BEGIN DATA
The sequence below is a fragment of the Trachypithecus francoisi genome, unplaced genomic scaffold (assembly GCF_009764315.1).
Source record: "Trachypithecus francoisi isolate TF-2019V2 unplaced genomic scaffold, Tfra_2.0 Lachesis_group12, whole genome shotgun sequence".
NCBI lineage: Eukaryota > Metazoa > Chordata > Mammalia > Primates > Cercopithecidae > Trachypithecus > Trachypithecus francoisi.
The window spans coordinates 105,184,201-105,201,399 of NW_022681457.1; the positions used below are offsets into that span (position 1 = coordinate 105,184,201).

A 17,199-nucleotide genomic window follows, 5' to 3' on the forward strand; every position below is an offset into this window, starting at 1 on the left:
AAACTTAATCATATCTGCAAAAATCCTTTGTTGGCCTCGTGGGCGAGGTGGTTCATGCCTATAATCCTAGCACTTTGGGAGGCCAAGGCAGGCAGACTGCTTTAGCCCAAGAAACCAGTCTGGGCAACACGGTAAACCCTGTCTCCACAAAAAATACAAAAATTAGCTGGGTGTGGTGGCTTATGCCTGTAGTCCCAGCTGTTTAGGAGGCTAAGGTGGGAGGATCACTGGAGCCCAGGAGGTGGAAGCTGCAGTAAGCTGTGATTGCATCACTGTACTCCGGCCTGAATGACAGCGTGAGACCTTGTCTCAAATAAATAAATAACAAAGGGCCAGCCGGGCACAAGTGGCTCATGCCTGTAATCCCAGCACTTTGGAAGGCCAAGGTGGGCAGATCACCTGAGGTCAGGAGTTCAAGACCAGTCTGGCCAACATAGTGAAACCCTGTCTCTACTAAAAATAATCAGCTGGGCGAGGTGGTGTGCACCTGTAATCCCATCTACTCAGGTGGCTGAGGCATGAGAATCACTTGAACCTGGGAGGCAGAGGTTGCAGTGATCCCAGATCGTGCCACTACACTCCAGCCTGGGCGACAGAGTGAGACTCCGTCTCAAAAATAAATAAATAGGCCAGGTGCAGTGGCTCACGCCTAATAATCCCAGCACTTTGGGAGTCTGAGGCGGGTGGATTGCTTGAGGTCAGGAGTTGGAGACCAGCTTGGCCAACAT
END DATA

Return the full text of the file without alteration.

The sequence below is a fragment of the Trachypithecus francoisi genome, unplaced genomic scaffold (assembly GCF_009764315.1).
Source record: "Trachypithecus francoisi isolate TF-2019V2 unplaced genomic scaffold, Tfra_2.0 Lachesis_group12, whole genome shotgun sequence".
NCBI lineage: Eukaryota > Metazoa > Chordata > Mammalia > Primates > Cercopithecidae > Trachypithecus > Trachypithecus francoisi.
The window spans coordinates 105,184,201-105,201,399 of NW_022681457.1; the positions used below are offsets into that span (position 1 = coordinate 105,184,201).

A 17,199-nucleotide genomic window follows, 5' to 3' on the forward strand; every position below is an offset into this window, starting at 1 on the left:
AAACTTAATCATATCTGCAAAAATCCTTTGTTGGCCTCGTGGGCGAGGTGGTTCATGCCTATAATCCTAGCACTTTGGGAGGCCAAGGCAGGCAGACTGCTTTAGCCCAAGAAACCAGTCTGGGCAACACGGTAAACCCTGTCTCCACAAAAAATACAAAAATTAGCTGGGTGTGGTGGCTTATGCCTGTAGTCCCAGCTGTTTAGGAGGCTAAGGTGGGAGGATCACTGGAGCCCAGGAGGTGGAAGCTGCAGTAAGCTGTGATTGCATCACTGTACTCCGGCCTGAATGACAGCGTGAGACCTTGTCTCAAATAAATAAATAACAAAGGGCCAGCCGGGCACAAGTGGCTCATGCCTGTAATCCCAGCACTTTGGAAGGCCAAGGTGGGCAGATCACCTGAGGTCAGGAGTTCAAGACCAGTCTGGCCAACATAGTGAAACCCTGTCTCTACTAAAAATAATCAGCTGGGCGAGGTGGTGTGCACCTGTAATCCCATCTACTCAGGTGGCTGAGGCATGAGAATCACTTGAACCTGGGAGGCAGAGGTTGCAGTGATCCCAGATCGTGCCACTACACTCCAGCCTGGGCGACAGAGTGAGACTCCGTCTCAAAAATAAATAAATAGGCCAGGTGCAGTGGCTCACGCCTAATAATCCCAGCACTTTGGGAGTCTGAGGCGGGTGGATTGCTTGAGGTCAGGAGTTGGAGACCAGCTTGGCCAACAT